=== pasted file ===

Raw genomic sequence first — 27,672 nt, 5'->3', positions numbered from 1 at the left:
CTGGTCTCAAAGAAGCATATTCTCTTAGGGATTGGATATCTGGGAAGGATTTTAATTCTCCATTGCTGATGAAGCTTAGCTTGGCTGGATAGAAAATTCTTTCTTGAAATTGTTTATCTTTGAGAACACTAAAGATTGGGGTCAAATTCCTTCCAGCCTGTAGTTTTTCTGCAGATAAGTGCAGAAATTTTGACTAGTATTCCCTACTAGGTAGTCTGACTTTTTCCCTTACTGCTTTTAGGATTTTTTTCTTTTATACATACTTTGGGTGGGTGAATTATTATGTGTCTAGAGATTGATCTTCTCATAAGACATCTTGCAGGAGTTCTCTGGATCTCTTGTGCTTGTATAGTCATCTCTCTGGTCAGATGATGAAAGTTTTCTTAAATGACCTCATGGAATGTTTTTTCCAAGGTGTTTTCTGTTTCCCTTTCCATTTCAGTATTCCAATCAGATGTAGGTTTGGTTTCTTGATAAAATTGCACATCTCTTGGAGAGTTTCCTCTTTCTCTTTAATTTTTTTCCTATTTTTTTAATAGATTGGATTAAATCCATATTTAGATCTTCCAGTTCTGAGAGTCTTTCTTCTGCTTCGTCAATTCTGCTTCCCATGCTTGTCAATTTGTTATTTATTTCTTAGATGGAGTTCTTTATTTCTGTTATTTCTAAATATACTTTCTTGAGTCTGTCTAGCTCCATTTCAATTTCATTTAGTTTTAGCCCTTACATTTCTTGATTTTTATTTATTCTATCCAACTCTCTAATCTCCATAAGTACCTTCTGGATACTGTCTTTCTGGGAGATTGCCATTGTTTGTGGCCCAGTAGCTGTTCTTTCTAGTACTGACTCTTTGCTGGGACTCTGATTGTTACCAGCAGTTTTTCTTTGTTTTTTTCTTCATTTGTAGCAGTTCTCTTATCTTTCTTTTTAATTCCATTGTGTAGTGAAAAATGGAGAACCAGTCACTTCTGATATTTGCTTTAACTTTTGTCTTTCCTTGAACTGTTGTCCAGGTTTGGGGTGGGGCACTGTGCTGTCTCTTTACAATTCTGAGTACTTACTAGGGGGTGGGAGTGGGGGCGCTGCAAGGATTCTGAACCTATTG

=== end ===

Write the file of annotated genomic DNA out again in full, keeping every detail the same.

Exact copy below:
Raw genomic sequence first — 27,672 nt, 5'->3', positions numbered from 1 at the left:
CTGGTCTCAAAGAAGCATATTCTCTTAGGGATTGGATATCTGGGAAGGATTTTAATTCTCCATTGCTGATGAAGCTTAGCTTGGCTGGATAGAAAATTCTTTCTTGAAATTGTTTATCTTTGAGAACACTAAAGATTGGGGTCAAATTCCTTCCAGCCTGTAGTTTTTCTGCAGATAAGTGCAGAAATTTTGACTAGTATTCCCTACTAGGTAGTCTGACTTTTTCCCTTACTGCTTTTAGGATTTTTTTCTTTTATACATACTTTGGGTGGGTGAATTATTATGTGTCTAGAGATTGATCTTCTCATAAGACATCTTGCAGGAGTTCTCTGGATCTCTTGTGCTTGTATAGTCATCTCTCTGGTCAGATGATGAAAGTTTTCTTAAATGACCTCATGGAATGTTTTTTCCAAGGTGTTTTCTGTTTCCCTTTCCATTTCAGTATTCCAATCAGATGTAGGTTTGGTTTCTTGATAAAATTGCACATCTCTTGGAGAGTTTCCTCTTTCTCTTTAATTTTTTTCCTATTTTTTTAATAGATTGGATTAAATCCATATTTAGATCTTCCAGTTCTGAGAGTCTTTCTTCTGCTTCGTCAATTCTGCTTCCCATGCTTGTCAATTTGTTATTTATTTCTTAGATGGAGTTCTTTATTTCTGTTATTTCTAAATATACTTTCTTGAGTCTGTCTAGCTCCATTTCAATTTCATTTAGTTTTAGCCCTTACATTTCTTGATTTTTATTTATTCTATCCAACTCTCTAATCTCCATAAGTACCTTCTGGATACTGTCTTTCTGGGAGATTGCCATTGTTTGTGGCCCAGTAGCTGTTCTTTCTAGTACTGACTCTTTGCTGGGACTCTGATTGTTACCAGCAGTTTTTCTTTGTTTTTTTCTTCATTTGTAGCAGTTCTCTTATCTTTCTTTTTAATTCCATTGTGTAGTGAAAAATGGAGAACCAGTCACTTCTGATATTTGCTTTAACTTTTGTCTTTCCTTGAACTGTTGTCCAGGTTTGGGGTGGGGCACTGTGCTGTCTCTTTACAATTCTGAGTACTTACTAGGGGGTGGGAGTGGGGGCGCTGCAAGGATTCTGAACCTATTG